Bruce Schneier asks if we are sophisticated enough to recognize an Internet scam and categorises the recent attacks into three waves. To quote in part:
The first wave of attacks against the Internet was physical: against the computers, wires and electronics. The Internet defended itself through distributed protocols, which reduced the dependency on any one computer, and through redundancy. These are largely problems with a known solution.
The second wave is syntactic: attacks against the operating logic of computers and networks. Modern worms propagate and can infect millions of computers worldwide within hours. Traditional computer security has focused on this second wave, which aims to exploit programming errors in software products. It would be a lie to say that security experts know how to protect computers absolutely against these kinds of attacks, but we're getting better. Better software quality, more pro-active patching capabilities and better network monitoring will give us some measure of security in the coming years.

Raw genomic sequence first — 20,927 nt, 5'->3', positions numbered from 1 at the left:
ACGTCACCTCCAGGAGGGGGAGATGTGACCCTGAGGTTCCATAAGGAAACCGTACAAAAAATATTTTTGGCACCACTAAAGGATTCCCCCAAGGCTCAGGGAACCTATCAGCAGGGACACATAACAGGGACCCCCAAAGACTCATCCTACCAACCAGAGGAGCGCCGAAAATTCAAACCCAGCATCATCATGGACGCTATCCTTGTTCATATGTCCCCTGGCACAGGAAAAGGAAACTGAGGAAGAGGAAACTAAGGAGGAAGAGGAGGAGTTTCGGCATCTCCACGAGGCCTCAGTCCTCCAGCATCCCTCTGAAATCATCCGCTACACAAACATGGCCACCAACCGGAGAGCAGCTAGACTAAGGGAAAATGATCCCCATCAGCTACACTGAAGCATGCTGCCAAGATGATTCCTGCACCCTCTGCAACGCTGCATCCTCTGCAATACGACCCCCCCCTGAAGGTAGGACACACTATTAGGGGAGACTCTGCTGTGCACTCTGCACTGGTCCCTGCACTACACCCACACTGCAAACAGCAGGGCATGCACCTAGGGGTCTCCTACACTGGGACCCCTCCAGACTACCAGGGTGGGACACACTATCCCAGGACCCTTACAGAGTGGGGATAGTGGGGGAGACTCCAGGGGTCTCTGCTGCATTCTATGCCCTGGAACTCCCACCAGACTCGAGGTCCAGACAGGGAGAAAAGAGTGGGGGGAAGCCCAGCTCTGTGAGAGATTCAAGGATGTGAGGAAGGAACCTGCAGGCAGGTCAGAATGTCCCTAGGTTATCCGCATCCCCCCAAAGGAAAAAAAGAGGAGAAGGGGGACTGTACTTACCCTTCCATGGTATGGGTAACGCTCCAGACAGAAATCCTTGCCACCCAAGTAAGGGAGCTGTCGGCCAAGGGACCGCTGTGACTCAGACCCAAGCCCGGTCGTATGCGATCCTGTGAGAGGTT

But this new wave of semantic attacks targets the way people assign meaning to content.
A semantic attack is one in which the attacker modifies electronic information in such a way that the result is incorrect, but looks correct to the casual or perhaps even the attentive viewer. IRIA is developing a categorization of semantic attacks, as well as implementing a set of techniques for detecting semantic attacks.
Most of the work at the moment seem to consist of related documentation on Semantic Hacking which should keep you occupied.